On November 20, 2020, the Food and Drug Administration issued an emergency use authorizations (“EUA”) for the first Covid-19 vaccination manufactured by Pfizer Pharmaceuticals and BioNTech SE for use in persons age 16 years and older.  The agency has since granted a similar EUA on December 18, 2020 for the Covid-19 vaccine manufactured by Moderna TX, Inc. for administration to individuals at least 18 years old.  Each of these vaccines requires two doses to immunize a person.  The Center for Disease Control and Prevention (“CDC”) established priorities for the distribution of these vaccines and others that will also get EUA’s…
On February 10, the USPTO presents the “Three Contemporary Black Women Inventors” online event in celebration of Black History Month.  The event spotlights three contemporary black women inventors: Aprille Ericsson, Ayanna Howard and Arlyne Simon. Dr. Aprille Ericsson was the first woman (and first African American woman) to receive a Ph.D. in mechanical engineering from Howard University and the first African American woman to receive a Ph.D. in engineering as a civil servant at the NASA Goddard Space Flight Center.  She holds one US patent. Dr. Ayanna Howard is the founder and Chief Technology Officer of Zyrobotics, a company that…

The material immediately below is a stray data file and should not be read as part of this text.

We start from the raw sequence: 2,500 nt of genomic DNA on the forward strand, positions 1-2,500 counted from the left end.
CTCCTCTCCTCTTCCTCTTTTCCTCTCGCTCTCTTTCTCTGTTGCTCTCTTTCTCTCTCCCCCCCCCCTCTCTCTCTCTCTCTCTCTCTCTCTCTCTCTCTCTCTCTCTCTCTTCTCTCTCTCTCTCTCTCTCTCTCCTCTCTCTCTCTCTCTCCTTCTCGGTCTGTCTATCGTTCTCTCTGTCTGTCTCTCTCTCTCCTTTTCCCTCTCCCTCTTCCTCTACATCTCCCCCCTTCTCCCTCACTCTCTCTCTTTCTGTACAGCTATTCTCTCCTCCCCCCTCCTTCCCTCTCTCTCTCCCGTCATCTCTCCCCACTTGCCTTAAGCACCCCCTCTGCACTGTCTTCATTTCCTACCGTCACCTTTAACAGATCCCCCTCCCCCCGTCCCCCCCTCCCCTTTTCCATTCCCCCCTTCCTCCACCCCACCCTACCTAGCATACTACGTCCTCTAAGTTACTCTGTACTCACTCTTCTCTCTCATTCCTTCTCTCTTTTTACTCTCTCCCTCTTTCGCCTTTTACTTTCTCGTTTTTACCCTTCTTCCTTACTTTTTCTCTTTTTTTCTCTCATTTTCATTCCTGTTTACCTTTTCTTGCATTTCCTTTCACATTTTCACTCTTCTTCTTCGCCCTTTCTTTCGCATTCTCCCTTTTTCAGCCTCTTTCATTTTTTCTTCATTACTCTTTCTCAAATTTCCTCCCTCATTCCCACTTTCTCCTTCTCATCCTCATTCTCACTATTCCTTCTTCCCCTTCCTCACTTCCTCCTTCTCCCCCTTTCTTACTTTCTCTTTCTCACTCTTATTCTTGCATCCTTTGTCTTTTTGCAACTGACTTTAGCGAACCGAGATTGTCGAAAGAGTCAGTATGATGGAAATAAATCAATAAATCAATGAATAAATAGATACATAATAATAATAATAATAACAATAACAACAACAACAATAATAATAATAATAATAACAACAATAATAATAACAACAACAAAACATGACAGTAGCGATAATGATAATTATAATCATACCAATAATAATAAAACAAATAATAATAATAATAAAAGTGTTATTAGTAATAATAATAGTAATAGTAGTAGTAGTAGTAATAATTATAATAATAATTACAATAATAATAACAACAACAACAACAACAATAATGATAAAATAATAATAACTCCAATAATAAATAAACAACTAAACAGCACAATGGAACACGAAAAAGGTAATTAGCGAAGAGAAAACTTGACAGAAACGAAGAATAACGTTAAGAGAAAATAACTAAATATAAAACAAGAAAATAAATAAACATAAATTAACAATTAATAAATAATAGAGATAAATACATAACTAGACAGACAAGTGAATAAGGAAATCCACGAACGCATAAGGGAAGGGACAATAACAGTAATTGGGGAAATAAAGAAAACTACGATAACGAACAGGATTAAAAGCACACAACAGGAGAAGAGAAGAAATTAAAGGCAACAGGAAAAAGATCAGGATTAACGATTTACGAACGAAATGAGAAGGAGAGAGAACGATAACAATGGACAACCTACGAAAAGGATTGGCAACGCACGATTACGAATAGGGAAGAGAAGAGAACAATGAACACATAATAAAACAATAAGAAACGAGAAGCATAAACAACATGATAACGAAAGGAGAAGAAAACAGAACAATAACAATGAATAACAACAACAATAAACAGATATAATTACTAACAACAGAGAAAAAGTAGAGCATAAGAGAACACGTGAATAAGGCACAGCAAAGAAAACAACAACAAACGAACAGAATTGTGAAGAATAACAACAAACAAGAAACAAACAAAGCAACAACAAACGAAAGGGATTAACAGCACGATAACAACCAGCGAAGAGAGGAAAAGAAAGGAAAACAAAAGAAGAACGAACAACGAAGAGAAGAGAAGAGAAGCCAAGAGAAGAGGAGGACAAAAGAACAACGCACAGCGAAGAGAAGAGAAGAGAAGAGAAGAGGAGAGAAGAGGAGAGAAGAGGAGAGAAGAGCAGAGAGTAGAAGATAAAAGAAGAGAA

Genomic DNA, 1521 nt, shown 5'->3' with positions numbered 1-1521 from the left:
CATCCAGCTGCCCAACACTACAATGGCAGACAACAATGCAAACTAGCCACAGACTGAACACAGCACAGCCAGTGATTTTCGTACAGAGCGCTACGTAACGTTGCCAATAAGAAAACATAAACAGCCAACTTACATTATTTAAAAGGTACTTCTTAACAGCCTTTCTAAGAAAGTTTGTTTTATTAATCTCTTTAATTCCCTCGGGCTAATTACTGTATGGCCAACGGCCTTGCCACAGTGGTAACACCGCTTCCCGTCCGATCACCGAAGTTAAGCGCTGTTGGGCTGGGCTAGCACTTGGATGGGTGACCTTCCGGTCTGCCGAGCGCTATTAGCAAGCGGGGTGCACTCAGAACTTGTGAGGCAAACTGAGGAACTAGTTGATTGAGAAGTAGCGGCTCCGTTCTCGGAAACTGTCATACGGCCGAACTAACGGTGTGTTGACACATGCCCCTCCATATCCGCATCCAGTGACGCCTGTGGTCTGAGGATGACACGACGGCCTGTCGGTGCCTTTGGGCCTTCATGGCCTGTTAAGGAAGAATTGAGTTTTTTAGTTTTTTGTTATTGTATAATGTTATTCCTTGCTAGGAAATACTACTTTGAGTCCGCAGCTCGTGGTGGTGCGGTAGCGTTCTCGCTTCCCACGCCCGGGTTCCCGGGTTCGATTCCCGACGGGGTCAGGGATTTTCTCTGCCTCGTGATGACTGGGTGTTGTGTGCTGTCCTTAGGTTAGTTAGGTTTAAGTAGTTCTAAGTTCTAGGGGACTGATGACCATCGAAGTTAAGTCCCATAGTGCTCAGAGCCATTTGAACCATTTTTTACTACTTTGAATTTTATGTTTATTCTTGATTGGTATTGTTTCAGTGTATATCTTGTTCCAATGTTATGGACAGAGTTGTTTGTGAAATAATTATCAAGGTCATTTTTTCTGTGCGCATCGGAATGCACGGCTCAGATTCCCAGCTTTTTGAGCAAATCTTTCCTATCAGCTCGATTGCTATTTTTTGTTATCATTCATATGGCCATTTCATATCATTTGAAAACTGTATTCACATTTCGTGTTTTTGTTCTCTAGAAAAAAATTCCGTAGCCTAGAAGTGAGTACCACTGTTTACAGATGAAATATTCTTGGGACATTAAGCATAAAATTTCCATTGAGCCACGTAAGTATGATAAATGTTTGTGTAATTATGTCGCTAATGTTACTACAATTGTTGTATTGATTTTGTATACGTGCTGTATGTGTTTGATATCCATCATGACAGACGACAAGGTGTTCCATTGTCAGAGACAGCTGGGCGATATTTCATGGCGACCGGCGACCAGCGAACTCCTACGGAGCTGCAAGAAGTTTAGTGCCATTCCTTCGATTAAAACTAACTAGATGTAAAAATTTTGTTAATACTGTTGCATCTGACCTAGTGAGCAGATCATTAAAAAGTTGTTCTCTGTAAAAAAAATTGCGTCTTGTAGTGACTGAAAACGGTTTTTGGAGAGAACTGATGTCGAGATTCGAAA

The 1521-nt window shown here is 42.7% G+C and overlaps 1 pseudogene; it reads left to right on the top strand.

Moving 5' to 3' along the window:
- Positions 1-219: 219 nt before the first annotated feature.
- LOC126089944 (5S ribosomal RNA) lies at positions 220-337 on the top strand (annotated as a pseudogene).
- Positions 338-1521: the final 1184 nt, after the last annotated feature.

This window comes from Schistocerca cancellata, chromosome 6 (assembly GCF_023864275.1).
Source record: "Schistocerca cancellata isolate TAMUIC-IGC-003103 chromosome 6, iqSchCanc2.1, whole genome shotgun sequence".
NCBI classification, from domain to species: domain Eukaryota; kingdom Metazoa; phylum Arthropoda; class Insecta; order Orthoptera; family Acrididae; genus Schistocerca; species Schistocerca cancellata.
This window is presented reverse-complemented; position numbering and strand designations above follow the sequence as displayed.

Evans & Dixon’s Denise Bloch authored the below article that was recently published by the St. Louis Metropolitan Medicine in its December 2020/January 2021 issue. Federal alert indicates increased focus on speaker programs and theirpotential to violate the anti-kickback statute On November 16, 2020, the U.S. Office of Inspector General (OIG) issued a Special Fraud Alert 1 focusing on the fraud and abuse risks related to payment, solicitation or receipt of remuneration from speaker programs conducted by pharmaceutical and medical device companies. This special alert provides notice to health care providers and companies that the OIG will be focusing more…
The Securities and Exchange Commission has adopted amendments to the “accredited investor” definition contained in Rule 501(a) of Regulation D which is one of the principal tests for determining who is eligible to invest in private capital raising transactions.  Historically, individual investors who did not meet specific income or net worth tests, regardless of financial sophistication, have been denied the opportunity to participate in such investments. In announcing the changes, SEC Chairman Jay Clayton said: “For the first time, individuals will be permitted to participate in our private capital markets not only based on their income or net worth, but…
Recently, the Commerce Department disclosed the most devastating three-month collapse of the U.S. economy ever.  In the second quarter of 2020, the gross domestic product fell by 9.5%.  The effects of the coronavirus pandemic reached throughout the economy.  Consumers cut their spending.  Businesses reduced their investing.  Global trade mostly ended.  <<https://www.nytimes.com/2020/07/30/business/economy/q2-gdp-coronavirus-economy.html>>.  Economic declines have real world consequences for businesses.  Many must now consider large-scale layoffs and closing their facilities.  Both federal law and some state laws regulate larger employers that conduct mass layoffs and plant closings.  Before implementing such a strategy, employers must know their legal duties under…